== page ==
The History of New York State
Book III, Chapter VII

Editor, Dr. James Sullivan

Online Edition by Holice, Deb & Pam

 

CHAPTER VII.

ALBANY COUNTY #1

In 1924 the City of Albany celebrated its tercentenary as the oldest city in the United States. The history of the county goes back another century for, in 1525, Verrazzano ran the keel of the "La Dauphine" on Castle Island. On this bit of land some years later French trappers built a fortified trading post. On September 19, 1609, an English captain of a Dutch vessel reached the head of navigation and dropped anchor near the present city of Albany. After four days spent in getting acquainted with the county and its Indians, the English Hudson set sail in his Dutch "Half Moon" to carry to Holland fruits, furs and astounding ales of the wonderful region to which he had been.

The thrifty Hollanders promptly sent other ships back over the wake of the "Half Moon" to ascend the river and establish trade with the Indians of the Albany and other sections. To protect their venture, they secured a license, giving them trading rights for a period of three years. As a result, the old chateau left by the French or Castle Island was rebuilt in 1615, and named in honor of the Stadt-holder, Fort Nassau.

But the desire of the Dutch was to make more of this district than a mere trading station. they knew nothing about this country, supposing it to be a part of the West Indies, and exceedingly rich with all manner of possibilities. Therefore the West India Company was formed, and under its auspices, in March, 1624, a ship bearing some thirty families was sent to colonize the Nieu Nederlandt. Some of these folks stopped at Manhattan island, but the majority went up the Hudson and located on the fertile meadow, just above Fort Nassau. They built a fort for their protection, which they named Fort Orange. Around it they grouped their rude homes., this was the first permanent settlement in Albany County, and all this had come about two years before the West India Company bought the Island of Manhattan from the Indians.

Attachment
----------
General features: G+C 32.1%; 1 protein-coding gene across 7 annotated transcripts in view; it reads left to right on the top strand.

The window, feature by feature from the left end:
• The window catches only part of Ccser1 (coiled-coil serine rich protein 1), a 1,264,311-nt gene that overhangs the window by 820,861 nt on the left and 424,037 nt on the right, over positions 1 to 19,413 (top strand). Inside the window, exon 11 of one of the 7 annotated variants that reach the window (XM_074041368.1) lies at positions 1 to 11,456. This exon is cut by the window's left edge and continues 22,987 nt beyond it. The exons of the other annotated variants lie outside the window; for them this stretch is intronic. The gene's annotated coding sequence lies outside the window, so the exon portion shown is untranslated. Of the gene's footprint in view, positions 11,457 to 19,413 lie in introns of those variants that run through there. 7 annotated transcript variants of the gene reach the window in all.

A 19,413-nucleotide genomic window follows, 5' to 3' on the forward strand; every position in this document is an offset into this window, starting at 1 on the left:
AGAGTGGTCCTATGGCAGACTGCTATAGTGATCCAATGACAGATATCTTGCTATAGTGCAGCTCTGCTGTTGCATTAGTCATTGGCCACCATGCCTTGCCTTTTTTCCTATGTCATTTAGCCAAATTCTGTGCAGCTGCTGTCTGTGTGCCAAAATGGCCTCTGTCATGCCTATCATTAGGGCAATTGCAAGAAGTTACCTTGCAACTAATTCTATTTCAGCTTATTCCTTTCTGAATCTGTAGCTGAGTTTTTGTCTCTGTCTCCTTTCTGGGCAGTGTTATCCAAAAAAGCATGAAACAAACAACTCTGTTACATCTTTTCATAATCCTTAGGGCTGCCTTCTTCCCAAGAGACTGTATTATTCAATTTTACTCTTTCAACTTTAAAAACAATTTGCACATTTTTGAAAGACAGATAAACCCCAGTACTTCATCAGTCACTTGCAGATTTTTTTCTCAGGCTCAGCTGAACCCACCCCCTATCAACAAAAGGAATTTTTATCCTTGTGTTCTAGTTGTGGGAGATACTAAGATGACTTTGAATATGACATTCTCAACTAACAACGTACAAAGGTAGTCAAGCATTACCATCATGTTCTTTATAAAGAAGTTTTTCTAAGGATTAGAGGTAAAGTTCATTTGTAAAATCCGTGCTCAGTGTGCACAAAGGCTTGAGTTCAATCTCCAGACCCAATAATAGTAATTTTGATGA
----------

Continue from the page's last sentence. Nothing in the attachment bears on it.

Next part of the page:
In 1629 the West India Company granted to Killian Van Rensselaer a charter conferring privileges over the territory in the Fort Orange section that any European feudal lord might envy. Through his agents, from 1630 to 1637, he purchased a domain twenty-four miles north and south and forty-eight miles eat and west, including nearly all the acres of Albany and Rensselaer counties. To this great manor the proprietor, who had been given the title of patroon, sent a ship load of immigrants in 1630,m to be followed by others in the succeeding years. with them came supplies of many sorts, for which, with the land, the colonists were to pay annual rentals. The land was not sold and the difficulties growing out of the controversies over these leasehold tenures were many and increased both in number and size. It was almost a century later, 1839, before they became insurmountable, but the "anti-rent question" troubled the county until civil War times, when most of the lands had been conveyed in fee simple. Meanwhile, the English had taken over the Dutch colonies, 1664, and a new charter given the patroon. In 1787 feudal tenure was abolished.